Storm Barry brings flood fears in Louisiana

media captionThousands have been evacuated from at-risk areas

Storm Barry has made landfall in Louisiana, where officials have warned of potentially life-threatening floods.

The storm reached hurricane strength as it neared land, but has now weakened to a storm packing sustained wind speeds of 60mph (96km/h).

The system is crawling north-west at a speed of just 8mph, dumping heavy rainfall as it tracks inland.

The worst of the storm is expected to hit an area west of New Orleans, and affect the wider region.

Thousands have been evacuated from areas most at risk of flooding and other residents have been told to shelter in place.

More than 100,000 households in Louisiana are already without power, according to tracking tool

All flights in and out of Louis Armstrong New Orleans International Airport on Saturday were cancelled.

President Donald Trump declared a federal state of emergency in Louisiana before the storm hit.

image copyrightEPA
image captionA woman in Mandeville, Louisiana watches the rising waters

What is the latest?

In its latest update at 16:00 local time (21:00 GMT), the US National Hurricane Centre (NHC) confirmed Storm Barry's winds had weakened.

But it said "life-threatening storm surge inundation" continued as it moved inland.

Before it made landfall near Intracoastal City, it was confirmed as the first hurricane of the 2019 Atlantic season.

As the storm's rain bands closed in, local journalists shared images of flooding in some residential areas.

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At least one levee, in Plaquemines Parish in the state's tip, was already overtopped by water by midday on Saturday.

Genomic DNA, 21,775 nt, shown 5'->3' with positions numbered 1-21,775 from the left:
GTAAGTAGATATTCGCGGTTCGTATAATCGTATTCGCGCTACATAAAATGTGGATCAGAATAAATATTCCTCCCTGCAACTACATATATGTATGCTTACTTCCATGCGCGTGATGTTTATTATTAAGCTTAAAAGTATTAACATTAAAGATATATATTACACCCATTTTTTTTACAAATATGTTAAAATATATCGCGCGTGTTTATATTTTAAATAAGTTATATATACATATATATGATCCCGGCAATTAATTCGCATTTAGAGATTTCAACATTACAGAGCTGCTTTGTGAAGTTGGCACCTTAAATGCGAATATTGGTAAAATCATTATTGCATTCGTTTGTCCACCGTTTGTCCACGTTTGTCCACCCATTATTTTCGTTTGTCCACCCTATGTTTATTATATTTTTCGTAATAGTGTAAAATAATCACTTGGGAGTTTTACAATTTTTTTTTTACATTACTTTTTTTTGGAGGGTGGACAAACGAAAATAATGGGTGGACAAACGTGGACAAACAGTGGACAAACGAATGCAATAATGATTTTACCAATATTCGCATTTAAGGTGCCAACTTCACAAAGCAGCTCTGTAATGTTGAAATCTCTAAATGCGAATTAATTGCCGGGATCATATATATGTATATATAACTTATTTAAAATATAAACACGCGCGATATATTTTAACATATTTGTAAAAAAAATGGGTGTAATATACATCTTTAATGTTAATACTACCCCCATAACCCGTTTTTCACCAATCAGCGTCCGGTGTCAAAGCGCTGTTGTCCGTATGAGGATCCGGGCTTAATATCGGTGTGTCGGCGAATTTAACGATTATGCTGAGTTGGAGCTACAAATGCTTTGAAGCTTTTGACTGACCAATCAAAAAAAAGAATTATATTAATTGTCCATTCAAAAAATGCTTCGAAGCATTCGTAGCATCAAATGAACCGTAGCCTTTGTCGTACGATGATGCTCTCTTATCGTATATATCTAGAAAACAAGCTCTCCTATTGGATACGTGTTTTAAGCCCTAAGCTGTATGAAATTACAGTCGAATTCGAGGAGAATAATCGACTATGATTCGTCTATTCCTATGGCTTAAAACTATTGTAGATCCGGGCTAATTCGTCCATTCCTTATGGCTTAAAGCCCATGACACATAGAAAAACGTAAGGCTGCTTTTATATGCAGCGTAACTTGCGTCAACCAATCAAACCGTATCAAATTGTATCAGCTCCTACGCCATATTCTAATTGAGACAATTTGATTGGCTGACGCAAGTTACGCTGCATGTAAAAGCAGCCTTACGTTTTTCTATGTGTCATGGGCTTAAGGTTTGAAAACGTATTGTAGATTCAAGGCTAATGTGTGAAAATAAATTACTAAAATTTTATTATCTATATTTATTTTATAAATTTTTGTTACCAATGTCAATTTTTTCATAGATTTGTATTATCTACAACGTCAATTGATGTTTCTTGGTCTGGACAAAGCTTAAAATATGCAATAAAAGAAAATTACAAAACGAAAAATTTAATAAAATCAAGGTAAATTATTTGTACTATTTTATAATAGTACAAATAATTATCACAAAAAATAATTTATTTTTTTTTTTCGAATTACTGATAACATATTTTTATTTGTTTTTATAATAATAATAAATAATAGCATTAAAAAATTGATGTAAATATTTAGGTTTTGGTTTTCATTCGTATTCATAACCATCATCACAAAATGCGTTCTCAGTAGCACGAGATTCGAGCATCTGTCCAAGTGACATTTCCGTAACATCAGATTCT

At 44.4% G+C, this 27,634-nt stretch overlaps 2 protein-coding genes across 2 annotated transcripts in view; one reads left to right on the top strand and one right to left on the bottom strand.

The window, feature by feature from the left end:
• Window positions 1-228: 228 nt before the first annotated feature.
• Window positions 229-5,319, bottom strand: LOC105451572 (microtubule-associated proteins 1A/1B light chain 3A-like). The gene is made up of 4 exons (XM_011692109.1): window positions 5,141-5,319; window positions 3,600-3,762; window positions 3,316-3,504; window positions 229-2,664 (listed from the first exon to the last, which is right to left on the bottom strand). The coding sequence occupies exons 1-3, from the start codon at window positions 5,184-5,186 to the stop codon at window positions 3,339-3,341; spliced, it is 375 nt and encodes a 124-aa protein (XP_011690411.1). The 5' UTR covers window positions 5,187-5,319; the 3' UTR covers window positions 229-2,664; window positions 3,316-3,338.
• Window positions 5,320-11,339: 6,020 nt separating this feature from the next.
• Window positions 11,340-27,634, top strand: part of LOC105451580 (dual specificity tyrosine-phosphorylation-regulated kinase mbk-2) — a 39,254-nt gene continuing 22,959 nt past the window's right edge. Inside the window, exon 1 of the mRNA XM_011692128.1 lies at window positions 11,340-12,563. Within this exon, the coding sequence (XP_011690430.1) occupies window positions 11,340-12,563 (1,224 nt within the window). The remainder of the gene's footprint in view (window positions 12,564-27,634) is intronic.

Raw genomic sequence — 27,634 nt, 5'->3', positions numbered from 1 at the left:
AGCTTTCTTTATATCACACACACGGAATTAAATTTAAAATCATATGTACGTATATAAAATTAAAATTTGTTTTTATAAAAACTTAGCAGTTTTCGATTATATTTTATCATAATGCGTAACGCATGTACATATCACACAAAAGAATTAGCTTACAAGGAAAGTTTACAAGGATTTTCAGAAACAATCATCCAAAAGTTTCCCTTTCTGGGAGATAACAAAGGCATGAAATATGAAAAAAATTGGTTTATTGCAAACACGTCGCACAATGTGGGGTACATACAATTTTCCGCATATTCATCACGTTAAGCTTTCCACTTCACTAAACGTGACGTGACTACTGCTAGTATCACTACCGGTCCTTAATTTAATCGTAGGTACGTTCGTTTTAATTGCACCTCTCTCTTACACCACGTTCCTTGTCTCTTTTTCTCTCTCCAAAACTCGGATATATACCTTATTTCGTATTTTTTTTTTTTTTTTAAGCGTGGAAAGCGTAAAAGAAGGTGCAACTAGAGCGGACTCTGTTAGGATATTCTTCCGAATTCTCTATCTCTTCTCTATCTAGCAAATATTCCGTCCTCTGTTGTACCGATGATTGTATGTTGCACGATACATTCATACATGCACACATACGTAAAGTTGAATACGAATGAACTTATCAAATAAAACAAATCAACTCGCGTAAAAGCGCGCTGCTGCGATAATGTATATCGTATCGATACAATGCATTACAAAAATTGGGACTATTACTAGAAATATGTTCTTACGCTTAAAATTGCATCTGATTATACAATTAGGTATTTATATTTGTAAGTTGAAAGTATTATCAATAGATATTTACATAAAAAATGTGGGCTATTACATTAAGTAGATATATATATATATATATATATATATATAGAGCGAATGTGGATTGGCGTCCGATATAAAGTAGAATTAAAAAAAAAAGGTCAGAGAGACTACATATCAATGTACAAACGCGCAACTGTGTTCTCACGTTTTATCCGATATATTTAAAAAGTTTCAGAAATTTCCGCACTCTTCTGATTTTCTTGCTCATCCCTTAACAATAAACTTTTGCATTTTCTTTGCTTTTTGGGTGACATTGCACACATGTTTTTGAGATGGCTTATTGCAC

Officials have told residents there to immediately evacuate, if it is safe to do so, or risk being cut off for several days.

Louisiana's most populous city, New Orleans, looks set to avoid a direct hit from the hurricane - with the worst expected further west near the city of Lafayette instead.

Heavy rain is expected throughout the state.

Louisiana's governor, John Bel Edwards, has urged residents not to become complacent.

"I want to caution everybody. This is just the beginning," he said at a Saturday news conference.

media captionNew Orleans has already been hit by flooding

With recent flash-flooding and heavy rainfall, there was particular concern about the flooding risk to low-lying New Orleans.

Most of the city's flood defences, improved after more than 1,800 died in Hurricane Katrina in 2005, are built between 20-25ft (6-7.6m) high.

The National Weather Service (NWS) earlier warned the Mississippi River could crest at 19ft or 20ft during the storm, but on Friday revised their estimate down to 17ft.

No city-wide mandatory evacuation is in place, but locals were told to hunker down and stock-up on essentials.

image copyrightAFP
image captionNew Orleans is particularly vulnerable to floods

The city's emergency preparedness campaign has urged residents to remain vigilant and stay patient.

The NHC warned that "life-threatening, significant flash flooding and river flooding" would become increasingly likely across areas of south and south-east Louisiana as the storm moved further inland.

"The slow movement of Barry will result in a long duration heavy rainfall and flood threat from Sunday into next week", it said.

Is climate change to blame?

While there is no definitive link between climate change and Storm Barry, rising temperatures are increasingly a factor in making the impact of events like this more intense.

As the air has warmed over recent decades it is now able to hold much more moisture, meaning tropical storms are pre-loaded with large amounts of rain.

The warming world is also making these storms more sluggish. Over the past seven decades tropical events like Barry have slowed down, going 20-30% less quickly over land in North America.

This is what happened with Hurricane Harvey in 2017, when it weakened to a tropical storm and then stalled for days over the Houston area dumping enormous quantities of rainwater which cost lives and did huge damage.

Sea levels have also increased as a result of global heating, so if winds are blowing towards shore, this makes flooding much more likely during high tides.

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